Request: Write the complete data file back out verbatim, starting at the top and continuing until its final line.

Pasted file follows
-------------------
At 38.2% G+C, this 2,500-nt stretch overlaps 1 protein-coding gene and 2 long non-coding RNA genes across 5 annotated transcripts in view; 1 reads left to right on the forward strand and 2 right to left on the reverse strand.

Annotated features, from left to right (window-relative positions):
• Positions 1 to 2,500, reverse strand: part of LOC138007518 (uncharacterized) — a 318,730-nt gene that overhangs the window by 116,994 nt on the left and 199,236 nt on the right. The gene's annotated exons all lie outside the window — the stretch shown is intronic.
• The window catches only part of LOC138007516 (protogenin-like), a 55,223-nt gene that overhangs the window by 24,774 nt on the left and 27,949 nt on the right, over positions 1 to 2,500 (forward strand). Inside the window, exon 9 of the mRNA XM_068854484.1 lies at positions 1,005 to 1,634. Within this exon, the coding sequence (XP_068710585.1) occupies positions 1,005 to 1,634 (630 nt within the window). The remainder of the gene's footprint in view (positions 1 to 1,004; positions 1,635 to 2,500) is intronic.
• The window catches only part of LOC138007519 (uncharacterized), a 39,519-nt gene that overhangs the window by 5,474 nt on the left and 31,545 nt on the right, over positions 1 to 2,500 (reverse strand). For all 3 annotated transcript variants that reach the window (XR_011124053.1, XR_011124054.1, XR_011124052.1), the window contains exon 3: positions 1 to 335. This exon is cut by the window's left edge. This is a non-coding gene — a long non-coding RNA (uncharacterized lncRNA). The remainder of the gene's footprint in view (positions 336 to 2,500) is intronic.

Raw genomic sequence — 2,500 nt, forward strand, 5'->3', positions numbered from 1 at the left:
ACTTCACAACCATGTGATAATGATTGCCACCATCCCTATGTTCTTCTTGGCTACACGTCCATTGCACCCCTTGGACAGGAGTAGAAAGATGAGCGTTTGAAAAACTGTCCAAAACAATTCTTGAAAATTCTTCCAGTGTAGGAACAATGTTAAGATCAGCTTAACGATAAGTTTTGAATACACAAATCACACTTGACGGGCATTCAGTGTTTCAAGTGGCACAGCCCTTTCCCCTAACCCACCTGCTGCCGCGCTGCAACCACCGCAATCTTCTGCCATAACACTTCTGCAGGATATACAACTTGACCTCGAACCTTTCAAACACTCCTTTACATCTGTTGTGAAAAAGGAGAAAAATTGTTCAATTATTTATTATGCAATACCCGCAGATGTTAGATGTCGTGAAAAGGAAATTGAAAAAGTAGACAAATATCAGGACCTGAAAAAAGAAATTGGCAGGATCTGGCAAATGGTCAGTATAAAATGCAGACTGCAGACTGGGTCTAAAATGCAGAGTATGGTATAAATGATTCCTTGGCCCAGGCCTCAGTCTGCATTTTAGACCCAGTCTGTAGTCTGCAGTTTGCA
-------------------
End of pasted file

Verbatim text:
At 38.2% G+C, this 2,500-nt stretch overlaps 1 protein-coding gene and 2 long non-coding RNA genes across 5 annotated transcripts in view; 1 reads left to right on the forward strand and 2 right to left on the reverse strand.

Annotated features, from left to right (window-relative positions):
• Positions 1 to 2,500, reverse strand: part of LOC138007518 (uncharacterized) — a 318,730-nt gene that overhangs the window by 116,994 nt on the left and 199,236 nt on the right. The gene's annotated exons all lie outside the window — the stretch shown is intronic.
• The window catches only part of LOC138007516 (protogenin-like), a 55,223-nt gene that overhangs the window by 24,774 nt on the left and 27,949 nt on the right, over positions 1 to 2,500 (forward strand). Inside the window, exon 9 of the mRNA XM_068854484.1 lies at positions 1,005 to 1,634. Within this exon, the coding sequence (XP_068710585.1) occupies positions 1,005 to 1,634 (630 nt within the window). The remainder of the gene's footprint in view (positions 1 to 1,004; positions 1,635 to 2,500) is intronic.
• The window catches only part of LOC138007519 (uncharacterized), a 39,519-nt gene that overhangs the window by 5,474 nt on the left and 31,545 nt on the right, over positions 1 to 2,500 (reverse strand). For all 3 annotated transcript variants that reach the window (XR_011124053.1, XR_011124054.1, XR_011124052.1), the window contains exon 3: positions 1 to 335. This exon is cut by the window's left edge. This is a non-coding gene — a long non-coding RNA (uncharacterized lncRNA). The remainder of the gene's footprint in view (positions 336 to 2,500) is intronic.

Raw genomic sequence — 2,500 nt, forward strand, 5'->3', positions numbered from 1 at the left:
ACTTCACAACCATGTGATAATGATTGCCACCATCCCTATGTTCTTCTTGGCTACACGTCCATTGCACCCCTTGGACAGGAGTAGAAAGATGAGCGTTTGAAAAACTGTCCAAAACAATTCTTGAAAATTCTTCCAGTGTAGGAACAATGTTAAGATCAGCTTAACGATAAGTTTTGAATACACAAATCACACTTGACGGGCATTCAGTGTTTCAAGTGGCACAGCCCTTTCCCCTAACCCACCTGCTGCCGCGCTGCAACCACCGCAATCTTCTGCCATAACACTTCTGCAGGATATACAACTTGACCTCGAACCTTTCAAACACTCCTTTACATCTGTTGTGAAAAAGGAGAAAAATTGTTCAATTATTTATTATGCAATACCCGCAGATGTTAGATGTCGTGAAAAGGAAATTGAAAAAGTAGACAAATATCAGGACCTGAAAAAAGAAATTGGCAGGATCTGGCAAATGGTCAGTATAAAATGCAGACTGCAGACTGGGTCTAAAATGCAGAGTATGGTATAAATGATTCCTTGGCCCAGGCCTCAGTCTGCATTTTAGACCCAGTCTGTAGTCTGCAGTTTGCA